Foodservice Equipment & Supplies

JUL 2018

Foodservice Equipment & Supplies magazines is an industry resource connecting foodservice operators, equipment and supplies manufacturers and dealers, and facility design consultants.

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Page 48 of 115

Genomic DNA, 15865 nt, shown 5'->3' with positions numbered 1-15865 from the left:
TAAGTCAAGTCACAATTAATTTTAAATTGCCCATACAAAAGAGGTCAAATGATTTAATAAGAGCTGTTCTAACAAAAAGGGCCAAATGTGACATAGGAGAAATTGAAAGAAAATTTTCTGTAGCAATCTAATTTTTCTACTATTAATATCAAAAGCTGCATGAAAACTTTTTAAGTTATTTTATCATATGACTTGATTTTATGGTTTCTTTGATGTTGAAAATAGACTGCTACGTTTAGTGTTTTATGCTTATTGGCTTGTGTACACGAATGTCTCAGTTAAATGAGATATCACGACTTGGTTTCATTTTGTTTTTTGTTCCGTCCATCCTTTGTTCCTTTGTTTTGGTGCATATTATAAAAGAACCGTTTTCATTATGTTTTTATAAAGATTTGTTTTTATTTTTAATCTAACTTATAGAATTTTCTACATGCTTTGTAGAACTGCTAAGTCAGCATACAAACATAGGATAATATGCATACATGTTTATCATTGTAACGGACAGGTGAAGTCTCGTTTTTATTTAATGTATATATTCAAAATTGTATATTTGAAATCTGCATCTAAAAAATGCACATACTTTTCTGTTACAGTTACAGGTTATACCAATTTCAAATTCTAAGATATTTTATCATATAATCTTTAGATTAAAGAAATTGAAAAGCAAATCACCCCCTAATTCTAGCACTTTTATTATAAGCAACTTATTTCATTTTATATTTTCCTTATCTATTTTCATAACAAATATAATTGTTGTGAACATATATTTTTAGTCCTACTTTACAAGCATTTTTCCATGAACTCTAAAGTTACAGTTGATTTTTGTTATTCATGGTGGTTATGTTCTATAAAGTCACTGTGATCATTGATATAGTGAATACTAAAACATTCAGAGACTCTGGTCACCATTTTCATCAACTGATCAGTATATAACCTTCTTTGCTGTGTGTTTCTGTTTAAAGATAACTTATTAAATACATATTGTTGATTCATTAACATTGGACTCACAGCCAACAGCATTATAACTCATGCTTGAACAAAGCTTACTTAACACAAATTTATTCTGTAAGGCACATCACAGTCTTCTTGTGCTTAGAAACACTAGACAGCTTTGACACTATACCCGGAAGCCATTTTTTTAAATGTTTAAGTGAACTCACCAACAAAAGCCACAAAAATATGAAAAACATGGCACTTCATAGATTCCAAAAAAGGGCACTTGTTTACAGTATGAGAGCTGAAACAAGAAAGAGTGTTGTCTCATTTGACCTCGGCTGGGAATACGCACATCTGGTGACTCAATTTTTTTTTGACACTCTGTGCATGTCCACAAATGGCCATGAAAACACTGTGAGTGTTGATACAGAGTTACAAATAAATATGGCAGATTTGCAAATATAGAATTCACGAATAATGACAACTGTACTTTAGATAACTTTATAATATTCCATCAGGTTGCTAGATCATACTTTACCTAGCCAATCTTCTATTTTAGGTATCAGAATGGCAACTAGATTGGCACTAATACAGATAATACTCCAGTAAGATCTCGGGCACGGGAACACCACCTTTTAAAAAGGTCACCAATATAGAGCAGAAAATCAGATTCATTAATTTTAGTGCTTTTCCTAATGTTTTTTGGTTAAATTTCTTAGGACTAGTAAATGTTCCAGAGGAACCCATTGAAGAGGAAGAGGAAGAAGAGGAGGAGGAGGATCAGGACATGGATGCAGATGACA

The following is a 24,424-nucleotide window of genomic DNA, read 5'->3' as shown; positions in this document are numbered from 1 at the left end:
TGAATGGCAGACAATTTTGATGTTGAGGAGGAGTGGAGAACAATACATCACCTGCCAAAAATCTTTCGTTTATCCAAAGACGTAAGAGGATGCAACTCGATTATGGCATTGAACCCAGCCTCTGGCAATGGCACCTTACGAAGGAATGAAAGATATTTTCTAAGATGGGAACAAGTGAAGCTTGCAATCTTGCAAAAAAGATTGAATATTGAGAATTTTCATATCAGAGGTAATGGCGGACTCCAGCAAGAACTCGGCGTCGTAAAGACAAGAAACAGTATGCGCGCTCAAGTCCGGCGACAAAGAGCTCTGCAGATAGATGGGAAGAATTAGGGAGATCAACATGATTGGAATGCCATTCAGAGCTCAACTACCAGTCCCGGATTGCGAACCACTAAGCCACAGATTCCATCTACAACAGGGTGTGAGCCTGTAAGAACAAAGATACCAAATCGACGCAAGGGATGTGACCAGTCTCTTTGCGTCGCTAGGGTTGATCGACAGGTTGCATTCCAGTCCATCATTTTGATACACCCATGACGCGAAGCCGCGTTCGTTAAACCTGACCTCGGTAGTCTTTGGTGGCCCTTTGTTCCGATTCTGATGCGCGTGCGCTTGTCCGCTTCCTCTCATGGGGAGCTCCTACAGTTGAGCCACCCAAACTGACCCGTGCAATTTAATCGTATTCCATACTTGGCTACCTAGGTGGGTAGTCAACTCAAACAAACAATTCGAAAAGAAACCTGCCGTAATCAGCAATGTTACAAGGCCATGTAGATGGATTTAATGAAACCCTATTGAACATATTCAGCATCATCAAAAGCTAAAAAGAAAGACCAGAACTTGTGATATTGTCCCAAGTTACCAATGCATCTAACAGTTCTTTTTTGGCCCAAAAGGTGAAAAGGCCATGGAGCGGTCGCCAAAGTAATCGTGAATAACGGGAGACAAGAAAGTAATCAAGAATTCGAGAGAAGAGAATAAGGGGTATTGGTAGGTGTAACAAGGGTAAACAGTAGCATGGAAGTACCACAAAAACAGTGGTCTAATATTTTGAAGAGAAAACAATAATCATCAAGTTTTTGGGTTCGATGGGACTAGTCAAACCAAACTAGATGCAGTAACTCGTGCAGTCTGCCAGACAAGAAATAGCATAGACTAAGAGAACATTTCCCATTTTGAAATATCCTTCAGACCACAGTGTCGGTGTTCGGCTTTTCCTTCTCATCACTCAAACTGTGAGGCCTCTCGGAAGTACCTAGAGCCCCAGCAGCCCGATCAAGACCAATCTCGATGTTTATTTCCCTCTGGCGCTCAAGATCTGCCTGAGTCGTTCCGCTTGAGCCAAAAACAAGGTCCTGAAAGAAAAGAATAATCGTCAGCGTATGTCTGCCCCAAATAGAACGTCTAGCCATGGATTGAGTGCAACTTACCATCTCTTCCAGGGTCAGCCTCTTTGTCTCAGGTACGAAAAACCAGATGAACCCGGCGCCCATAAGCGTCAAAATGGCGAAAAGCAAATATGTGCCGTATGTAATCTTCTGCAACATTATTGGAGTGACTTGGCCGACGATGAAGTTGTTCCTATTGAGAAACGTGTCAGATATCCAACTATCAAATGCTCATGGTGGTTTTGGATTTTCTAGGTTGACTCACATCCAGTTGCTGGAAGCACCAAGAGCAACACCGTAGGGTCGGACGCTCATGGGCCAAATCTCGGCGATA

JULY 2018 • FOODSERVICE EQUIPMENT & SUPPLIES • 47 better treatment of folks who ask for something that won't kill them!" Penn State's Kroboth adds, "Twenty years ago, you might have had a peanut allergy to worry about at an event. Now, with a party of 200 people, you are wor- ried about nuts, soy, eggs, gluten and whatever. When I do a menu with 8 or 10 items, I try to make sure there are things for vegans, vegetarians, and guests who avoid gluten, nuts, and dairy." Alina Carcea, director of UMass catering, says her team asks clients about allergies ahead of time. "The other night, we had people who are al- lergic to mushrooms. We had a risotto with mushrooms, so we had to make some without. Some may be allergic to tomatoes, so we have to have a salad without them. We're able to accommo- date that if we know in advance." Like accommodating special dietary needs, tapping the local sourcing trend presents challenges and opportunities for campus catering programs. Yale's Shapiro explains that while buying local can sometimes be difficult in New England, the catering team does so whenever possible. "We put on an event for Earth Day for our Office of Sustain- ability. We were able to find everything for the breakfast locally," she says. "We found local butter, local maple syrup. It was good to know that if you really put your mind to it, you can do it." To that end, the catering department participates in a program called New Haven First. "Our bread company is local. We have a coffee company in New Haven. We can buy the beans green and roast them for certain events. We try to give as much back to the community as we can," Shapiro says. Notre Dame's Yaradi focuses on promoting local and regional products as well. He sees small farms making a comeback. "This is me talking, but the way the food industry is evolv- ing, I think the farmer will come back to center stage," he says. "There are wine makers who are experts on wine, brewmasters who tell us about beer — why not farmers who educate us about food?" Especially, he adds, with a grow- ing trend toward touting the benefits of plant-based foods. DEDICATED FACILITIES HAVE BIG FIREPOWER Given the growing size and frequency of events, many catering departments now require their own kitchen space and dedicated, trained staff. Yale has its Culinary Support Center. Fischer says it is a 17,000-square-foot facility used by catering along with but separate from other foodservice depart- ments. "It is full service: hot food, cold food, sous vide, cook-chill, with a bake MultiFresh® MyA works for you 24/7: you can blast-chill, shock freeze, low temperature cook, proof and thaw. A multi-function dedicated system for restaurants, institutions, bakeries, pastry and ice cream shops. When product loses its freshness and quality, it poses a danger to your students and your letter grade. Food temperatures hover between +40°F and +140°F, food safety can be compromised by the spread of bacteria, oxidation and evaporation. MultiFresh® MyA has a rapid-chilling process of +37°F at the product's core, preserving maximum quality, color, aroma, taste, and extending shelf life. Just choose the product you want and the way you want to blast-chill it! The Leading Manufacturer of Blast Chillers in the world +185° -40° contact us: 786 870 5064 NORTH AMERICA You'll see more delicate and specific blast-chilling and shock-freezing, which won't harm or dry out foods. Preserve your food quality and letter grade today.

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